Difficult coaching sessions are just that…difficult. What happens when a debrief gets challenging and how do you best handle push-back and objections?
Are there things we can do to help smooth out some of the bumps in the road? Host, Christina Bowser and certified Executive Coach, Wilma Stephens are both senior Extended DISC trainers. Listen as they discuss approaches and offer tips to improve difficult coaching sessions when you are reviewing Extended DISC assessments.
What makes a person difficult?
Our clients all have different DISC styles. In addition, we as coaches have various DISC styles. What may be difficult for one person may not be for the other. It is our job as coaches to see if any adjustments need to be made in order to create a smoother interaction. Remember, we are the only ones who can control our behaviors.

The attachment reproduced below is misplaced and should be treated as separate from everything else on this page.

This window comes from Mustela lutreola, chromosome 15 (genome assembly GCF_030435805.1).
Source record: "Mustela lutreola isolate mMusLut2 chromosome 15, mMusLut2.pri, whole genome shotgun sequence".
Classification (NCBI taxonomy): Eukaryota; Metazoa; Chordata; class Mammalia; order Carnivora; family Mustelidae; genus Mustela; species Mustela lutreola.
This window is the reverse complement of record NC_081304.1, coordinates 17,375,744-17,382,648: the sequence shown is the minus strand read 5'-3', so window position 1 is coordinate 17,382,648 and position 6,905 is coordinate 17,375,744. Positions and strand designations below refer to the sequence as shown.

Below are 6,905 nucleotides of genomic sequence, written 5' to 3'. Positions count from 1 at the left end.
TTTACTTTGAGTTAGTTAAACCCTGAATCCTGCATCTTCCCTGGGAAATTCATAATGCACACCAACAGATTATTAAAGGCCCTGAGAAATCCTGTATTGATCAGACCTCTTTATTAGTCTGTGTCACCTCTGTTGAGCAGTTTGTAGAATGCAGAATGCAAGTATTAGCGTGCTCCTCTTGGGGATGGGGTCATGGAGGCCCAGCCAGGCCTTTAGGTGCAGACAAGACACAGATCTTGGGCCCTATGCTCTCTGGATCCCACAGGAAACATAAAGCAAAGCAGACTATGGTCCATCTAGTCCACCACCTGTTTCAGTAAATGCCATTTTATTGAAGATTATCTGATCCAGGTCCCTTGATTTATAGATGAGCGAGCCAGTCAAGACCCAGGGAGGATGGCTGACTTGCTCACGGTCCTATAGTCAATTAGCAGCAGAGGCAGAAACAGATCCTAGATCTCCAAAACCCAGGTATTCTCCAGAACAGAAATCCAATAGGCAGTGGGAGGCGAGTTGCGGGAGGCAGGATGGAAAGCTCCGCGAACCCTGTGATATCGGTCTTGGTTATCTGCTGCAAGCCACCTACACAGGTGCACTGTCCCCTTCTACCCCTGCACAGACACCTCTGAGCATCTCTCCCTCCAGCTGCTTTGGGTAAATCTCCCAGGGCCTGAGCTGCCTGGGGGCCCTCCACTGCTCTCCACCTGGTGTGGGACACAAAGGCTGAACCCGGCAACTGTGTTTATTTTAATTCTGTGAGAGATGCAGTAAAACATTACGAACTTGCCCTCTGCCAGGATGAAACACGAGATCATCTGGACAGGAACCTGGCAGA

Prepare in advance for difficult coaching sessions
You may already be aware that a client or worker will present challenges. A key to managing difficult coaching sessions is to be prepared. The Extended DISC Assessment tools are often the focus of the coaching session itself. However, consider using the DISC report to your own advantage. In order to do that you must get to really know the DISC tools. Do your homework. Find sections of the report that are most useful to your and your clients and employees and finally, be prepared. Use the Extended DISC Client Resource Site to learn more.
Also, difficult coaching sessions can occur without warning. Even when you go in prepared, the session can become a challenge. What is the best way to handle this type of session?